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“Policymakers and politicians are not adequately recognising, let alone responding to the catastrophic threat posed by environmental change,” the report’s authors said.

Three shifts in understanding were needed to reverse this, they added, urging those in power to reassess their knowledge of the scale and pace of environmental breakdown, the implications this would have on societies, and the need for transformative change.

The report also warned that vested interests and a rapidly changing economy were also standing in the way of progress.

“Elite interests in countries across the world, including industries whose business model depends on continued environmental degradation, use their considerable power and wealth to influence political debates and policy decisions on environmental breakdown, with many instances of groups blocking or reversing progress,” the report said.

“It is estimated that 100 companies are responsible for the emission of 71 percent of industrial greenhouse gases since 1988.”

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Trump will end Iran oil waivers, trying to drive its exports to zero



Saudi Arabia and UAE have assured the U.S. they will ensure the market has an “appropriate supply,” Pompeo said. He said the suppliers have been working directly with Iran’s customers to make the transition away from Iranian barrels less disruptive.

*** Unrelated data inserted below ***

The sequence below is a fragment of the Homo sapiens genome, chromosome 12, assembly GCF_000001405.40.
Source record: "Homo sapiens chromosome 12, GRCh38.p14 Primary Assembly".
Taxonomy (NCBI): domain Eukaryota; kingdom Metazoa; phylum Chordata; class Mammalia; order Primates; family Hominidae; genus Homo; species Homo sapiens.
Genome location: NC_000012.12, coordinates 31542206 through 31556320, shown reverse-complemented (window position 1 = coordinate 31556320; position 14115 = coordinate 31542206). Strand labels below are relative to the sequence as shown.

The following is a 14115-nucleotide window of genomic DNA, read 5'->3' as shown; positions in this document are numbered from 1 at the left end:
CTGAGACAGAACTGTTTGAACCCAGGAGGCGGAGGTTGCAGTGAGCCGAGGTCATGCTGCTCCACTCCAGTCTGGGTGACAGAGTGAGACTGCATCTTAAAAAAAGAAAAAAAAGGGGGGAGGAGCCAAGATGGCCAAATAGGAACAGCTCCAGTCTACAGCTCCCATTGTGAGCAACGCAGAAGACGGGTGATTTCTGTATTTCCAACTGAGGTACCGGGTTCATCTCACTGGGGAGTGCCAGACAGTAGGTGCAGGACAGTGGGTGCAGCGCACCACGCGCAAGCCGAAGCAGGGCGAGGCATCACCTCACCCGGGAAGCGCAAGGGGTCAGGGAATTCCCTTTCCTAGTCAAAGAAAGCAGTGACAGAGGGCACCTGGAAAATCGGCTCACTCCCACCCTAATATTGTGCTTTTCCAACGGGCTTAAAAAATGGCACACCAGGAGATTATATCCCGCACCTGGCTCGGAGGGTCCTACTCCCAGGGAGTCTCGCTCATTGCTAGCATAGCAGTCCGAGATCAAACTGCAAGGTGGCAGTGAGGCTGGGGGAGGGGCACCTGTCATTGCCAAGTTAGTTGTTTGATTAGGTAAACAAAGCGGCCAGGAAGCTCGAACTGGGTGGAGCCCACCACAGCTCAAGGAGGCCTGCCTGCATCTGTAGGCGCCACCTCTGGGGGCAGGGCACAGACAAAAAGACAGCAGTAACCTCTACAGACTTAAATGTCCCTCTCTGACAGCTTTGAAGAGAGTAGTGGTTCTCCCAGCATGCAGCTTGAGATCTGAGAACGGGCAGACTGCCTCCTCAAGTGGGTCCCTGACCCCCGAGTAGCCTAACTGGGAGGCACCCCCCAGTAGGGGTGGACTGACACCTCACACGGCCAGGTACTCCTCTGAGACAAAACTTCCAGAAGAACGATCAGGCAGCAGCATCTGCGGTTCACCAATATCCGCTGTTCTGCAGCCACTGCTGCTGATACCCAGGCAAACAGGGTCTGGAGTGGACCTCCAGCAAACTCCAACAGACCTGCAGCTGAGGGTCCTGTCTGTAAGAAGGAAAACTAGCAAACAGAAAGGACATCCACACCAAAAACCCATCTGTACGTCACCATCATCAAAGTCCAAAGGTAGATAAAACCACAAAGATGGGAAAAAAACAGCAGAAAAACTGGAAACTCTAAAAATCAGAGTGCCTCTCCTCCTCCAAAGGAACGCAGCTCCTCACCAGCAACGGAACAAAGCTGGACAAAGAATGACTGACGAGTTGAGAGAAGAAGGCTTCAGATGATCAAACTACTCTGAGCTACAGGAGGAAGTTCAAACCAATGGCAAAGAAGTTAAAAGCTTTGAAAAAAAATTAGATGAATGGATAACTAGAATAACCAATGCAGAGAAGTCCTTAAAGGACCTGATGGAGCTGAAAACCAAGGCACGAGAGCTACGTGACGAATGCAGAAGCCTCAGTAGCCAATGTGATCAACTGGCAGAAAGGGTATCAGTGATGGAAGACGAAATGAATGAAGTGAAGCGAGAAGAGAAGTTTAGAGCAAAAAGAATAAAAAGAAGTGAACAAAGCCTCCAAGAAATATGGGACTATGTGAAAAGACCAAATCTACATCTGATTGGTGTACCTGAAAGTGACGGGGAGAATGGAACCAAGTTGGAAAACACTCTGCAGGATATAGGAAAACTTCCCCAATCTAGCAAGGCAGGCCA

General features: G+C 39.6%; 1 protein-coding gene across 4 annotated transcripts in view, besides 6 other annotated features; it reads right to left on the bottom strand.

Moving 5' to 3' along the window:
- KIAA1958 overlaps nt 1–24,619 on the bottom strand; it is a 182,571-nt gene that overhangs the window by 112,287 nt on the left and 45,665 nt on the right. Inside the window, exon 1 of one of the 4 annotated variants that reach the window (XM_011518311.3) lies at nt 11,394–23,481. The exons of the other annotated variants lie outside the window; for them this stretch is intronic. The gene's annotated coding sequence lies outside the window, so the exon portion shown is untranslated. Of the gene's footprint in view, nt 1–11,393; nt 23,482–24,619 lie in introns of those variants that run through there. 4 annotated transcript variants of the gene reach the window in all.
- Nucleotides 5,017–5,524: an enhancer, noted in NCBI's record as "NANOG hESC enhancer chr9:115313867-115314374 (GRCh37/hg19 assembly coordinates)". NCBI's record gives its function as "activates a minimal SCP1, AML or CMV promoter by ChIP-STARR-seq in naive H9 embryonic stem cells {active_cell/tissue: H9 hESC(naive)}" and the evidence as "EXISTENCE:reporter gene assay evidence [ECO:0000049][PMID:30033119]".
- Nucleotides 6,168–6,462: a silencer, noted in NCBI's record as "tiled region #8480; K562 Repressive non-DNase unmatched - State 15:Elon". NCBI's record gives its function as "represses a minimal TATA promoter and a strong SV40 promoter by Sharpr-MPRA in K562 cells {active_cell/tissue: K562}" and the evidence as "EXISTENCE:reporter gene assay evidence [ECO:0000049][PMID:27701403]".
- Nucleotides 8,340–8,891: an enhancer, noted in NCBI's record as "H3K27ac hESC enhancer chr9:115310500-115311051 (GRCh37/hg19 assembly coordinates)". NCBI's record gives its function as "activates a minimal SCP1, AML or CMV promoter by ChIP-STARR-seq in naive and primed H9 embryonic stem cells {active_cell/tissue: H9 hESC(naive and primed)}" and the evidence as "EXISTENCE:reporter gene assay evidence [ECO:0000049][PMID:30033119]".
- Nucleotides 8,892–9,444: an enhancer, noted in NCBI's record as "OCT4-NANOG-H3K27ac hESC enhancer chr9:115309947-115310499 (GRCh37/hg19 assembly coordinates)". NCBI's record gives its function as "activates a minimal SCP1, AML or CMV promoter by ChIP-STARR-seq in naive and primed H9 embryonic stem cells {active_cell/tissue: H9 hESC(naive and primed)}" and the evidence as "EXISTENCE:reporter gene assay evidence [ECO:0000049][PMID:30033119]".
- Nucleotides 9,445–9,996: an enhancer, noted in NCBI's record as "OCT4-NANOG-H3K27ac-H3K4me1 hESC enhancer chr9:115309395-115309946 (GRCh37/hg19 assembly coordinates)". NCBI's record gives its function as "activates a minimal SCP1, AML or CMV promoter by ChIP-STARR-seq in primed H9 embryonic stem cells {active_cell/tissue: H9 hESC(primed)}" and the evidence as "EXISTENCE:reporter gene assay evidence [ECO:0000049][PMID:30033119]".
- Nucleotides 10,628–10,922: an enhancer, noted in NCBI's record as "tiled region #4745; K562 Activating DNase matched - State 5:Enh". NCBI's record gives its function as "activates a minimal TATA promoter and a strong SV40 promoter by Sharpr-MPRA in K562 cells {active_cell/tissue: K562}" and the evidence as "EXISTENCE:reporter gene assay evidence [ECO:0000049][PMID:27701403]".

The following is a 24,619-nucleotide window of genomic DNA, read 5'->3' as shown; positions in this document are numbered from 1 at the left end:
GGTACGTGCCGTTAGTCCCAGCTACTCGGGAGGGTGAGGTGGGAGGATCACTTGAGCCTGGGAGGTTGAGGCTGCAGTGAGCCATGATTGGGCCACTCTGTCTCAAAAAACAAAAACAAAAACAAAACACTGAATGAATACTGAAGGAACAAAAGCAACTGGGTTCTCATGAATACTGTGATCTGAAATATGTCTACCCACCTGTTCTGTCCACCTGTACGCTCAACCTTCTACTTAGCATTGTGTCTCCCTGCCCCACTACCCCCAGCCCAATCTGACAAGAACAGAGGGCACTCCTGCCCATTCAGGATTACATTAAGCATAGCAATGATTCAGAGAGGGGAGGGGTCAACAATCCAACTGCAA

The Saudis stopped short of explicitly guaranteeing a change in policy but reiterated its commitment to balancing oil supply and demand.

The kingdom will “coordinate with fellow oil producers to ensure adequate supplies are available to consumers while ensuring the global oil market does not go out of balance,” Saudi Energy Minister Khalid al-Falih said on Monday.

“In the next few weeks, the Kingdom will be consulting closely with other producing countries and key oil consuming nations to ensure a well-balanced and stable oil market, for the benefits of producers and consumers as well as the stability of the world economy,” Falih said in a statement.

Following Washington’s official announcement, Trump tweeted that Saudi Arabia and other OPEC members will “more than make up” for any drop in Iranian supplies.

Three of the countries that received the exemptions — Greece, Italy and Taiwan — have already cut their imports from Iran to zero. However, analysts widely expected the Trump administration to extend the waivers to China, India, Japan, South Korea and Turkey, all of which took advantage of the waivers during the first six-month window that began in November.